Saturday, December 27, 2014

How to pay zero commission investing in stocks

Investing involves costs-- time and effort spent researching securities and managing your portfolio, SEC fees on stock sales, management fees if you invest in funds, capital gains tax, tax on dividends, bid-ask spread, slippage, etc.-- all of which reduces investment returns. To add commission charges on top of all these costs is to further diminish your returns unnecessarily, when there are so many ways today to invest in stocks without paying a penny in commissions. In this post, I will highlight two best routes to invest in stocks sans commissions:

1. Buy stocks directly without a broker
Dozens of companies offer free direct share purchase plans (DSPPs) without any fees to buy (although all charge fees to sell). Many of these no fee DSPPs are offered by great companies that make good buy-and-hold investments.,, and have some of the biggest offerings of DSPPs. You can also search online using bing or google for no fee DSPPs, as new ones added and old ones removed from time to time. Here are 20 of my favorite no fee DSPPs:

Becton Dickinson,
Bryn Mawr Bank Corp,
CR Bard,
Emerson Electric,
General Mills,
Healthcare REIT,
McGraw Hill,
Norfolk Southern,
Piedmont Natural Gas Co,
Pinnacle West,
Public Service Enterprise Corp,
Sonoco Products,
York Water.

I am providing this list to show that it is possible to buy a diversified portfolio using no fee DSPPs alone, and this is not a recommendation to buy. Please do your own due diligence.

You can enroll by making a one-time investment, or a monthly investment amount, typically $50 or $100 a month, but can be as low as $1 a month for Pinnacle West. Through dollar cost averaging, you can autopilot your monthly savings into great companies, buying more stock when the prices decline, and less when they advance.

An added bonus is that some no fee DSPPs even offer you a discount, such as Bryn Mawr Bank Corp and York Water currently offering 5% discount on reinvested dividend. Like company match in a 401(k), that is the rare free lunch on Wall Street you don't want to miss out.

2. Use a commission free broker
Although most brokerage firms charge commissions for buying and selling stocks, at least two do not as I write. One is a major brokerage firm: Merrill Lynch (, now part of Bank of America. The other is a small, new player: Loyal3.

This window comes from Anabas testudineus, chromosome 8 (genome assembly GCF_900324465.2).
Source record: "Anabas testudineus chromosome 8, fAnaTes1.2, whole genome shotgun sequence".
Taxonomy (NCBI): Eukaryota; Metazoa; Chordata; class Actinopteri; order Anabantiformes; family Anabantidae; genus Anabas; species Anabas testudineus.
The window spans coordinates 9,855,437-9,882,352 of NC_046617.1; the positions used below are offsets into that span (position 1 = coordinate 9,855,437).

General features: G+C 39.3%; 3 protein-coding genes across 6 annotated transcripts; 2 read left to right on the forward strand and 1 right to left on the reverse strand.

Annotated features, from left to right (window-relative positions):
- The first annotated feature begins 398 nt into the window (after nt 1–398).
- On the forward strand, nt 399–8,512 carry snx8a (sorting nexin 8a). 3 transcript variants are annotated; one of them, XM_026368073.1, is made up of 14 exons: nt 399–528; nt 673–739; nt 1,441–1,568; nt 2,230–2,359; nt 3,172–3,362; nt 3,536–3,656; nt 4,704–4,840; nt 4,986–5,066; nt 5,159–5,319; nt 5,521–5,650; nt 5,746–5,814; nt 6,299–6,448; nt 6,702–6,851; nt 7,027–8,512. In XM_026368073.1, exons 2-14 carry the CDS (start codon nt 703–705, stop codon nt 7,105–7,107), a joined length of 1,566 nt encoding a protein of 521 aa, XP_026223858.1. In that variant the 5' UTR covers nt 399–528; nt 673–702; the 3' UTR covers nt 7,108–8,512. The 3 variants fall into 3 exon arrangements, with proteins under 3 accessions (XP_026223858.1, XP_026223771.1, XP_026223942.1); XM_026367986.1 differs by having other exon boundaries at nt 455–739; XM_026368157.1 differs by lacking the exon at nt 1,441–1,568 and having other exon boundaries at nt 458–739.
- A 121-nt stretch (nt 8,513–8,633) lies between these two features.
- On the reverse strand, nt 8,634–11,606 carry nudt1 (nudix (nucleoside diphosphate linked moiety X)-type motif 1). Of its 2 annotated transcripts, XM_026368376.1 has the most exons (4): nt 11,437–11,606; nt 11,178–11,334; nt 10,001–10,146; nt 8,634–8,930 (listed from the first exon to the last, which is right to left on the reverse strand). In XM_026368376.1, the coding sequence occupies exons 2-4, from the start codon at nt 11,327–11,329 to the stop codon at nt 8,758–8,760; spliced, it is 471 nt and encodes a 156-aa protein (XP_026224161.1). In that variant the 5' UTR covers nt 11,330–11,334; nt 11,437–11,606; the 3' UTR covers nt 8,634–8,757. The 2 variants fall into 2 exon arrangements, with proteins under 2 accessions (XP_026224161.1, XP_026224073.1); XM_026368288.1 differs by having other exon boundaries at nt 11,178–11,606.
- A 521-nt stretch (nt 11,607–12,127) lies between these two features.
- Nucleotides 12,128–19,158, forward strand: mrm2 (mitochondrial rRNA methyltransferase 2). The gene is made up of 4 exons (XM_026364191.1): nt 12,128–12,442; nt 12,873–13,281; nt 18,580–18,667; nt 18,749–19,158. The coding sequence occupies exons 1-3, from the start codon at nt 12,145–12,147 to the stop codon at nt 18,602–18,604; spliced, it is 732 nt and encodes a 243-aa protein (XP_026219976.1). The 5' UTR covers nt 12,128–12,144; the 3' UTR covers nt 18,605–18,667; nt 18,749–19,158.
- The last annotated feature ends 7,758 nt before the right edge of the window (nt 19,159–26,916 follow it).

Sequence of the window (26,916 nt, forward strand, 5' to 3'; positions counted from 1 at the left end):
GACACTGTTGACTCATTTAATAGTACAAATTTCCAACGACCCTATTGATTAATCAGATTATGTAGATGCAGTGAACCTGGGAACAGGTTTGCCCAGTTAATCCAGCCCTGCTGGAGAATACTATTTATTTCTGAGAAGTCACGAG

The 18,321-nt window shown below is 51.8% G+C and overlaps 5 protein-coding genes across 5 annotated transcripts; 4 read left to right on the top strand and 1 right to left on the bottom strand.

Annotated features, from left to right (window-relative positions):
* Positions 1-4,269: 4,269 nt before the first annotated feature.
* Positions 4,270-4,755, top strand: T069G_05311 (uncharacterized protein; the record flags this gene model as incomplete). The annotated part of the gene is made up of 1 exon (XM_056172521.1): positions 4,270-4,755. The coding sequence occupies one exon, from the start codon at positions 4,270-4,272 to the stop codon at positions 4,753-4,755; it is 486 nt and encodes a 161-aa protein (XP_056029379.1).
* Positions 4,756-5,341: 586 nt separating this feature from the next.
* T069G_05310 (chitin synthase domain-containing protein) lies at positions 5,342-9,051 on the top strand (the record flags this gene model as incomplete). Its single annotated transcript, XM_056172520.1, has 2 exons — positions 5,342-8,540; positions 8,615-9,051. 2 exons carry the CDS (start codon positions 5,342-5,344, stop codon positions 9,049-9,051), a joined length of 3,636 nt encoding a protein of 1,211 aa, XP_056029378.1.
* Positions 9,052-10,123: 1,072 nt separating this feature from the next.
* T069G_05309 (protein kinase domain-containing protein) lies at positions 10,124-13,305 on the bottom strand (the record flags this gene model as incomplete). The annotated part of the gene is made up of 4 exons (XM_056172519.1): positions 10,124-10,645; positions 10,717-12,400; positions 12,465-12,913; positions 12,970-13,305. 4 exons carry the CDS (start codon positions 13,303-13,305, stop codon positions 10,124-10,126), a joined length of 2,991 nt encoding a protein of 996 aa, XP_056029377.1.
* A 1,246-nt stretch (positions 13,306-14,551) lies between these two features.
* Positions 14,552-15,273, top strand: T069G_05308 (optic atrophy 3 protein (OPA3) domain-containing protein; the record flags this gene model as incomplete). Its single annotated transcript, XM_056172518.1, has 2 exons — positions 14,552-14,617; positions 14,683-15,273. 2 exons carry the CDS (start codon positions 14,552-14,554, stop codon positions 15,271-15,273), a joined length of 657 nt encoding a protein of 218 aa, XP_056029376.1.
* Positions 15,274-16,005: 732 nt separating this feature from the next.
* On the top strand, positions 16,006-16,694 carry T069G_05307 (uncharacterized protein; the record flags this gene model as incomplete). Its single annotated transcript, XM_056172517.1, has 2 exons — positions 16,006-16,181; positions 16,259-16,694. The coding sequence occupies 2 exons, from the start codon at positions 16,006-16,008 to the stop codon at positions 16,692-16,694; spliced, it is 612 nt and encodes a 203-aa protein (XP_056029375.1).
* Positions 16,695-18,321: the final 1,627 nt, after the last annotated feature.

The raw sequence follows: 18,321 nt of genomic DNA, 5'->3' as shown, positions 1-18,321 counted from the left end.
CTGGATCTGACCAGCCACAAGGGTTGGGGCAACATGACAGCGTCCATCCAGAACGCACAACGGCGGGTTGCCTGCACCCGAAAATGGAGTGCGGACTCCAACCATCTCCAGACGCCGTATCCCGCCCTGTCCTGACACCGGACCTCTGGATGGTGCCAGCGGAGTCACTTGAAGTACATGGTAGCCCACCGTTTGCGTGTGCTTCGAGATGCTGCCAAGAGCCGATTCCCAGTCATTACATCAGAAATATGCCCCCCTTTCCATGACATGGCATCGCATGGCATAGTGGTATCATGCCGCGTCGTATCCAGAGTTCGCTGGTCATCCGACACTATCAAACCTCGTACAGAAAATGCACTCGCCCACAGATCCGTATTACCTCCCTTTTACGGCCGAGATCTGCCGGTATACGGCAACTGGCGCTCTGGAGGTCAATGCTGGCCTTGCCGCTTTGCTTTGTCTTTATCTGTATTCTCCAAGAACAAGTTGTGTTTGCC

Merrill Edge gives you 100 free trades as part of their Preferred Rewards Program so long as you maintain at least $100,000 in combined account balance across all Merrill Lynch and Bank of America accounts. You can get 30 free trades if you maintain at least $50,000 account balance. If you are an investor, as opposed to a high frequency trader, even 30 trades a month should be more than sufficient.

Loyal3 charges no fees at all with no minimum balance requirements. However, you can only choose among a list of 64 stocks to invest in, as I write. The number of offerings is expected to expand as the company become established and more companies get on board. Many of these are solid consumer goods stocks that make great long term holds. Unlike Merrill Edge and most traditional brokers, loyal3 allows you to buy fractional shares and invest a fixed dollar amount monthly, taking advantage of dollar cost averaging just as in a DSPP.

If you rather buy funds instead of individual stocks, plenty of brokers, such as TD Ameritrade, Fidelity, Charles Schwab, offer a list of commission exchange traded funds (ETFs). ETFs are the best funds to invest in, as they have lower expenses, are more tax efficient, and are more liquid than mutual funds. I prefer investing in stocks directly, because while seemingly small, annual expenses of funds do add up over time.

A word of caution: SIPC insurance covers only up to $500,000 per brokerage account. I would recommend staying under this limit with any broker, especially with small, new players like loyal3.

What do you think? Do you pay commissions to invest in stocks? If so, would you switch to these methods? Know any better ways to buy stocks commission free? Thanks for reading!

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